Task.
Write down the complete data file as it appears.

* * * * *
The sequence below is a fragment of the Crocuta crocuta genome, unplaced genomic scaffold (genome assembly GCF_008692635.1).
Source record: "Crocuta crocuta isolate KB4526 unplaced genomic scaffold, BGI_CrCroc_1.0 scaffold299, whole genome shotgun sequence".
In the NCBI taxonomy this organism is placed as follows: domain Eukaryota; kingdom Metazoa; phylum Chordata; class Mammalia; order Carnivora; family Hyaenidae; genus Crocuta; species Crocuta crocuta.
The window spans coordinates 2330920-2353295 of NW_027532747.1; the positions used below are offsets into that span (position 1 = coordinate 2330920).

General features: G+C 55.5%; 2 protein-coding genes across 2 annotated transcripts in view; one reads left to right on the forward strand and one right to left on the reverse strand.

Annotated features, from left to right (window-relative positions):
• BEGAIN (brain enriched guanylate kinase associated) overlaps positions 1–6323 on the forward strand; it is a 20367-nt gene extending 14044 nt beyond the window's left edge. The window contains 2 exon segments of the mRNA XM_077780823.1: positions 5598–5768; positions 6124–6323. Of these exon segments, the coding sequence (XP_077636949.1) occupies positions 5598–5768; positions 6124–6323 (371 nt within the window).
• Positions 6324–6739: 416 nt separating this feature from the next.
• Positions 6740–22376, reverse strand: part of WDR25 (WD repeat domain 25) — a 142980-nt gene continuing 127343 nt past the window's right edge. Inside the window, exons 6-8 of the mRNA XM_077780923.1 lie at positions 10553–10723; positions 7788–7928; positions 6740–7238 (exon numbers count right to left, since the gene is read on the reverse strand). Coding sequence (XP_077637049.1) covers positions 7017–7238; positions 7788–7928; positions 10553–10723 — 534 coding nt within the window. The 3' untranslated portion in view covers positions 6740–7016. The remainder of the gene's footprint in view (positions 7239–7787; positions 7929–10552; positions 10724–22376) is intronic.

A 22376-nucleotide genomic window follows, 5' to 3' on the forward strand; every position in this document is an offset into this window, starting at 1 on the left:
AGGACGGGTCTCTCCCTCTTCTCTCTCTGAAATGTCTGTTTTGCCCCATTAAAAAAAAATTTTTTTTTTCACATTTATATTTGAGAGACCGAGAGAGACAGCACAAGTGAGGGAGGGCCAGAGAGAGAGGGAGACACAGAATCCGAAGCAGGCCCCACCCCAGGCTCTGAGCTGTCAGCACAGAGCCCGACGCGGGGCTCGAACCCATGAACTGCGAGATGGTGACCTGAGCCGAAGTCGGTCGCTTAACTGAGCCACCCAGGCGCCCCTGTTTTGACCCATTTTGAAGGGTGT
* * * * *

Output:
The sequence below is a fragment of the Crocuta crocuta genome, unplaced genomic scaffold (genome assembly GCF_008692635.1).
Source record: "Crocuta crocuta isolate KB4526 unplaced genomic scaffold, BGI_CrCroc_1.0 scaffold299, whole genome shotgun sequence".
In the NCBI taxonomy this organism is placed as follows: domain Eukaryota; kingdom Metazoa; phylum Chordata; class Mammalia; order Carnivora; family Hyaenidae; genus Crocuta; species Crocuta crocuta.
The window spans coordinates 2330920-2353295 of NW_027532747.1; the positions used below are offsets into that span (position 1 = coordinate 2330920).

General features: G+C 55.5%; 2 protein-coding genes across 2 annotated transcripts in view; one reads left to right on the forward strand and one right to left on the reverse strand.

Annotated features, from left to right (window-relative positions):
• BEGAIN (brain enriched guanylate kinase associated) overlaps positions 1–6323 on the forward strand; it is a 20367-nt gene extending 14044 nt beyond the window's left edge. The window contains 2 exon segments of the mRNA XM_077780823.1: positions 5598–5768; positions 6124–6323. Of these exon segments, the coding sequence (XP_077636949.1) occupies positions 5598–5768; positions 6124–6323 (371 nt within the window).
• Positions 6324–6739: 416 nt separating this feature from the next.
• Positions 6740–22376, reverse strand: part of WDR25 (WD repeat domain 25) — a 142980-nt gene continuing 127343 nt past the window's right edge. Inside the window, exons 6-8 of the mRNA XM_077780923.1 lie at positions 10553–10723; positions 7788–7928; positions 6740–7238 (exon numbers count right to left, since the gene is read on the reverse strand). Coding sequence (XP_077637049.1) covers positions 7017–7238; positions 7788–7928; positions 10553–10723 — 534 coding nt within the window. The 3' untranslated portion in view covers positions 6740–7016. The remainder of the gene's footprint in view (positions 7239–7787; positions 7929–10552; positions 10724–22376) is intronic.

A 22376-nucleotide genomic window follows, 5' to 3' on the forward strand; every position in this document is an offset into this window, starting at 1 on the left:
AGGACGGGTCTCTCCCTCTTCTCTCTCTGAAATGTCTGTTTTGCCCCATTAAAAAAAAATTTTTTTTTTCACATTTATATTTGAGAGACCGAGAGAGACAGCACAAGTGAGGGAGGGCCAGAGAGAGAGGGAGACACAGAATCCGAAGCAGGCCCCACCCCAGGCTCTGAGCTGTCAGCACAGAGCCCGACGCGGGGCTCGAACCCATGAACTGCGAGATGGTGACCTGAGCCGAAGTCGGTCGCTTAACTGAGCCACCCAGGCGCCCCTGTTTTGACCCATTTTGAAGGGTGT